When beginning your journey into recovery, it is sometimes necessary to go through a medical detox; some residential rehab centres require you to have done this before entering a programme.
There are a lot of myths and misconceptions about detox that can make people apprehensive about starting the process and we wanted to chat about some of them.
Detox is only one part of the process
Detox is actually only one part of the recovery process and length can vary depending on the nature of individual addictions and the level of dependency.
Detox can be done in an inpatient setting (living in, monitoring and 24/7 support) or as an outpatient. Depending on individual circumstances, one option may be more beneficial than another. A medical professional may strongly suggest you complete detox as an inpatient.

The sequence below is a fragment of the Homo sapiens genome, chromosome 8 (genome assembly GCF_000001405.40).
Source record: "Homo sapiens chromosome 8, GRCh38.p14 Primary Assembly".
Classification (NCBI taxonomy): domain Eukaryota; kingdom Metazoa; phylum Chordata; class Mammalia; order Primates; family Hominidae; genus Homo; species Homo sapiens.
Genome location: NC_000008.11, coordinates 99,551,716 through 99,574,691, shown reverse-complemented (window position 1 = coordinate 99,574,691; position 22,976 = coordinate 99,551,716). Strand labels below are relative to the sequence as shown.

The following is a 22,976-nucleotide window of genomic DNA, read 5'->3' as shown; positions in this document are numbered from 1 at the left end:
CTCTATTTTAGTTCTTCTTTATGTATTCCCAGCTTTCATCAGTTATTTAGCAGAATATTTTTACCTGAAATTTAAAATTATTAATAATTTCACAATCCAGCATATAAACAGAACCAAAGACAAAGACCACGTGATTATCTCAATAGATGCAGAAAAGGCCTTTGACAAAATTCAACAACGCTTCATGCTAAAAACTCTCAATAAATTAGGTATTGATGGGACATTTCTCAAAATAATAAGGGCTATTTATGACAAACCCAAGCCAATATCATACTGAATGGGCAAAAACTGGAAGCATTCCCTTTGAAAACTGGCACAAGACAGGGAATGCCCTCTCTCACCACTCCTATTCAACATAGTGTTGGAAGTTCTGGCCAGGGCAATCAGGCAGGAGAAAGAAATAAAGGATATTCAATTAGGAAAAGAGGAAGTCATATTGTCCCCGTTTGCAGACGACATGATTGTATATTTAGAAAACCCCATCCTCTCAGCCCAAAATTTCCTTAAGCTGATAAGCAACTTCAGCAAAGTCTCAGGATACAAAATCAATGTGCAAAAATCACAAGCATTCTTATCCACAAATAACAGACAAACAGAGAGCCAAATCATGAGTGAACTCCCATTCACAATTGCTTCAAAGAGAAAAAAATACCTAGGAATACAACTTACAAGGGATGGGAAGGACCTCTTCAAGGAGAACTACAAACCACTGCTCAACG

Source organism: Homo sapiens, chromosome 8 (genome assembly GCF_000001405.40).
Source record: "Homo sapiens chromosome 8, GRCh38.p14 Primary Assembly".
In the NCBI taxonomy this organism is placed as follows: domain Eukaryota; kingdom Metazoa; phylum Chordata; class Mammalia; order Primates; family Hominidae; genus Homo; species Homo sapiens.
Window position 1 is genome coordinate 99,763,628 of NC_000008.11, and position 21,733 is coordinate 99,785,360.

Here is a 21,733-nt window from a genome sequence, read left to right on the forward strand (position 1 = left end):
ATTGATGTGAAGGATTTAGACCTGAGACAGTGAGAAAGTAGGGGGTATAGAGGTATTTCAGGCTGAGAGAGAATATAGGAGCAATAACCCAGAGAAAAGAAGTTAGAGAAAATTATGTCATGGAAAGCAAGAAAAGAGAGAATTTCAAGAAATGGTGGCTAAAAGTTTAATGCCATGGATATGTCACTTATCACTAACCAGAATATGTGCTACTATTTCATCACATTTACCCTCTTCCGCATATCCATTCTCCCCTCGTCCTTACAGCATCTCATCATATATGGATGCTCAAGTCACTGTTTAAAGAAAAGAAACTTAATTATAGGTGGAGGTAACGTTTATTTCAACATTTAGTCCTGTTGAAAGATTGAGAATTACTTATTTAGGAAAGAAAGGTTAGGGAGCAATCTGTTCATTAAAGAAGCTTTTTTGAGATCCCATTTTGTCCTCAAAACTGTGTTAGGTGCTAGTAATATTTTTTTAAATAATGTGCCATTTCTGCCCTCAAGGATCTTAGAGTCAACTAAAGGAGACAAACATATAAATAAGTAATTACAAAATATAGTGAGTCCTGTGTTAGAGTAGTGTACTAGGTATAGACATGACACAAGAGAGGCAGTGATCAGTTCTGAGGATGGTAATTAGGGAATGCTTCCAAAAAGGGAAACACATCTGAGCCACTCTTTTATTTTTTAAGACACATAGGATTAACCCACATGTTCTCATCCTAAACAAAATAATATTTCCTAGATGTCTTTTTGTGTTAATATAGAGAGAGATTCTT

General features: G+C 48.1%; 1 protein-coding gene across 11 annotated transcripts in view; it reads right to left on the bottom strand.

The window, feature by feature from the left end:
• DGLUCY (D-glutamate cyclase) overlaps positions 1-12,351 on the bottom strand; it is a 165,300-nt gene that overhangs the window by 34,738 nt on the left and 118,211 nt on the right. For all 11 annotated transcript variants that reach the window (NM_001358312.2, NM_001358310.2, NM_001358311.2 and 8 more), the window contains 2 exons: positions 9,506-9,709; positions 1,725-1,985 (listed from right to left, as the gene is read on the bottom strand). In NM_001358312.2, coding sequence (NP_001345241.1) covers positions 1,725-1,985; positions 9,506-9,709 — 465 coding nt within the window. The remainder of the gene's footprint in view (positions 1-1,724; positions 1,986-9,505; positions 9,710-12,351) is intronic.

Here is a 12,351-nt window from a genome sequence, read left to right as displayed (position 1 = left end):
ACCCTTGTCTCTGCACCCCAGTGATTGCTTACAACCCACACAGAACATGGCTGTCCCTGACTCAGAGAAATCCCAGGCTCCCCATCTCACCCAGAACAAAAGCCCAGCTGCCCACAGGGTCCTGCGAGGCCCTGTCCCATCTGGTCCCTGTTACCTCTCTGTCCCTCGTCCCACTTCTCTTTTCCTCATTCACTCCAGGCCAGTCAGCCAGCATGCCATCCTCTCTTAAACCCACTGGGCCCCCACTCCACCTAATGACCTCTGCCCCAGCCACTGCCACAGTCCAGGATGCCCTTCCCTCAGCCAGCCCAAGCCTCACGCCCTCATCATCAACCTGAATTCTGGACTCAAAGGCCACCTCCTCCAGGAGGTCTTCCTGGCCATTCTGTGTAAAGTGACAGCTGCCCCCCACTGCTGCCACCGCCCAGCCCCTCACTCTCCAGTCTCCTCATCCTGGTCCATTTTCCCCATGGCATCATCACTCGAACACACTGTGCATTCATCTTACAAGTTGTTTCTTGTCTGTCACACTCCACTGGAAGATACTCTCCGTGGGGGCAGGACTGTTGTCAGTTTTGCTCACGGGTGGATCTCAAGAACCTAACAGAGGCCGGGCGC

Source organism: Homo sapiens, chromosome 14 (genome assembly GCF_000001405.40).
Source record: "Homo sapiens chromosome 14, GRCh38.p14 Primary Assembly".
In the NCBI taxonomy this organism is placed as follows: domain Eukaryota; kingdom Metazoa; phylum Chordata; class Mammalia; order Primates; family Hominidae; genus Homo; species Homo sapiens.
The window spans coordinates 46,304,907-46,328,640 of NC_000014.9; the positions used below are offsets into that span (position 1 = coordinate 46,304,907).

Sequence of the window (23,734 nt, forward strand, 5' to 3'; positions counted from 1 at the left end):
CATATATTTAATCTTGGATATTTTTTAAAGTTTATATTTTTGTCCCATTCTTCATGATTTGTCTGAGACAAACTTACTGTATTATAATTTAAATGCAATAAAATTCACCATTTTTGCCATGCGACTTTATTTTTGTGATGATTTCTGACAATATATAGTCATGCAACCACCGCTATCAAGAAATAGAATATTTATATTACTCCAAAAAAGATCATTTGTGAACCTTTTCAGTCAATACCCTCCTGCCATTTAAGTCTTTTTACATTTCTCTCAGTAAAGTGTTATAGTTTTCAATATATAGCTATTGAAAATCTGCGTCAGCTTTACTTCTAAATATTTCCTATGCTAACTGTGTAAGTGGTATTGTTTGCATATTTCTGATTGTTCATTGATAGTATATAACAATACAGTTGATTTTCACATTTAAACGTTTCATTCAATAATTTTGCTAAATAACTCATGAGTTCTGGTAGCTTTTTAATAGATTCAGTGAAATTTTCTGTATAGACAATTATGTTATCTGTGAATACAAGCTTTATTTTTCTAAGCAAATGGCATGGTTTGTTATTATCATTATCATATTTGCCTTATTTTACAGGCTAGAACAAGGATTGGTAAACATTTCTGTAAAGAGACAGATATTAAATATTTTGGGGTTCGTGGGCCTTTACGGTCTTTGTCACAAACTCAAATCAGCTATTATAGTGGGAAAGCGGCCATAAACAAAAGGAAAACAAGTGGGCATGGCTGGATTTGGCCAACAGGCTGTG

Can I detox at home?
DIY detox can be very dangerous. From drug interactions to risky withdrawal symptoms or worse consequences. Us telling you this isn’t to scare you, it’s to make sure that if you want to detox you do it in a space that is safe. People within a professional setting are trained to give you the right medication and offer counselling support.
What part does will power play?
Removing substance from a body is not enough to treat it - your addiction is not a lack of willpower or want to change, recovery is an ongoing process of challenge and change.
The process of recovery may be a long one. You’ll need a recovery plan which often involves counselling, support, ongoing attendance of fellowship meetings and sometimes medication. For some, this happens inside a residential rehabilitation setting like Recovery Connections.
If you’re interested in discussing options for recovery support, get in touch.